Over the years we have weakened those stabilizers. We've weakened them by, for good or evil, diminishing welfare and other transfer expenditures. It might have been right or wrong to do that, but it was not done in order to weaken automatic stabilization. That was a side effect. We also tax corporate profits relatively much less. We depend much more on personal income taxes now than we used to.

The beauty of these automatic stabilizers was that they didn't depend on the stupid Congress getting its act together. It just happened. It wasn't exactly a policy rule but it operated almost as if it were. And so one of the things I think we could do right now is to go back and try to find ways of strengthening those automatic stabilizers again.


REGION: Rules vs. discretion has been a major monetary policy debate, of course, but over the past decade or so, inflation targeting has become a key topic in many central bank discussions. What is your view?

SOLOW: This is a good example of the one-objective, one-instrument business. I'm not terribly happy with the idea of counting off the instruments and associating each one with a target. I think the better thing to do is to list the instruments and then to decide in any instance how they can interact to meet as many of the targets as possible.

If I were prepared to say that inflation targeting is the right way to go for monetary policy, the next question I have to answer for myself is, well, is that all? Are there no targets other than control of inflation? If there are targets other than control of inflation, how are we supposed to deal with those?

The answer that you found among European central bankers a few years ago, as I've mentioned, is that there really is only one problem, so there only needs to be one tool. In the United States, we avoid that kind of senselessness but it seems to me we approach another kind of senselessness. Whatever the target is, we assign it to the Federal Reserve. The "magical" Mr. Greenspan can do anything. If there's unemployment, he'll fix that. If there's inflation, he'll fix that. If there's both unemployment and inflation, he'll find some way of fixing that, too. And all of that comes, I think, from not being willing to consider other instruments and consider them simultaneously. So I really think the inflation targeting debate is a false debate. It comes from formulating the macro policy problem in an inappropriate way.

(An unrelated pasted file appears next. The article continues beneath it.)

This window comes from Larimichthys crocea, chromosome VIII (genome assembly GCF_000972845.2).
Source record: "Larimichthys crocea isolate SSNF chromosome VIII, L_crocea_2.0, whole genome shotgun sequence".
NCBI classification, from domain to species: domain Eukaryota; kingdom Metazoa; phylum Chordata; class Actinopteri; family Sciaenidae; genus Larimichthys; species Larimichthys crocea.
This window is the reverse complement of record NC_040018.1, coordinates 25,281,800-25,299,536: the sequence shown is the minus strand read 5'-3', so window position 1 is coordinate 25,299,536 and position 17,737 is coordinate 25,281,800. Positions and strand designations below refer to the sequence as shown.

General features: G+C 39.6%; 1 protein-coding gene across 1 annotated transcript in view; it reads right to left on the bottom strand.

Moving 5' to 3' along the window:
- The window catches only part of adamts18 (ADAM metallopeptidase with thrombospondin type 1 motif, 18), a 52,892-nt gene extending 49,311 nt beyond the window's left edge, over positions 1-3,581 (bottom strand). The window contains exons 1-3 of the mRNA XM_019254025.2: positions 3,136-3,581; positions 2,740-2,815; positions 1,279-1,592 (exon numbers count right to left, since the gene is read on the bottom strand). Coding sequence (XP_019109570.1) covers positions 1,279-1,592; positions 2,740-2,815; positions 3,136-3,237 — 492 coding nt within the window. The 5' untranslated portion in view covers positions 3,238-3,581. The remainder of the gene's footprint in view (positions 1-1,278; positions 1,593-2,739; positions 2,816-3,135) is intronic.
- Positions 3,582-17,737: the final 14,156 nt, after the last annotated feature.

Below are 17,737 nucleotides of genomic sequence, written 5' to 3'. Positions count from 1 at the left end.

The Phillips curve

A related issue that you raised earlier, and I wanted to get to, is the Phillips curve. And that, I think, is a long and complicated story, both in reality and in terms of the intellectual history. If you read the article that Paul Samuelson and I wrote in 1960 about the Phillips curve, I think you'll find in it tucked away somewhere every necessary qualification.

REGION: Even expectations.

SOLOW: Yes, we even thought about expectations. From some points of view, then, I feel we could pat ourselves on the back and say we got it right. On the other hand, the article was clearly more optimistic about policy use of Phillips curve trade-offs than I, or Paul Samuelson, would now be. We did think of all those qualifications but we almost certainly didn't focus on them enough.

I want to go further and be more provocative. What replaced the initial Phillips curve idea was the Friedman-Phelps natural rate of unemployment long-run vertical Phillips curve. And I have never, from the very first day, thought that that was other than a flimsy theory supported by flimsy empirical analysis.

The theory that leads to the expectations-augmented Phillips curve is very weak. It's full of ad hoc assumptions that turn out just right, and it depends crucially on the natural rate of unemployment—the unemployment rate at which the long-run Phillips curve is vertical—being a number with some structural stability. And I have never been able to convince myself that there was a number with that kind of structural stability.

There was a period of time in the United States when the augmented curve did work very well, a decade or so. But of course it broke down terribly in the 1990s. And I don't think there's any way of repairing that. There will be many excuses: "Oh well, the economy managed to live for three years with falling inflation and an unemployment rate well below 6 percent, but that was just this accident or that lucky break." They ain't never gonna put that egg together again. No, I just don't think that can be done.

Without confidence about the natural rate of unemployment, then, the expectations-augmented Phillips curve is not a useful tool for policy. It seems to me that what the profession does—in a very sophisticated way, so that it's not clear just what it's doing—is that it says, well, we know what the natural rate of unemployment is. If the rate of inflation is increasing, then the current unemployment rate must be less than the natural rate of unemployment. If the current rate of inflation is decreasing, then the current unemployment rate must be above the natural unemployment rate. But that, of course, is a way of saying exactly nothing.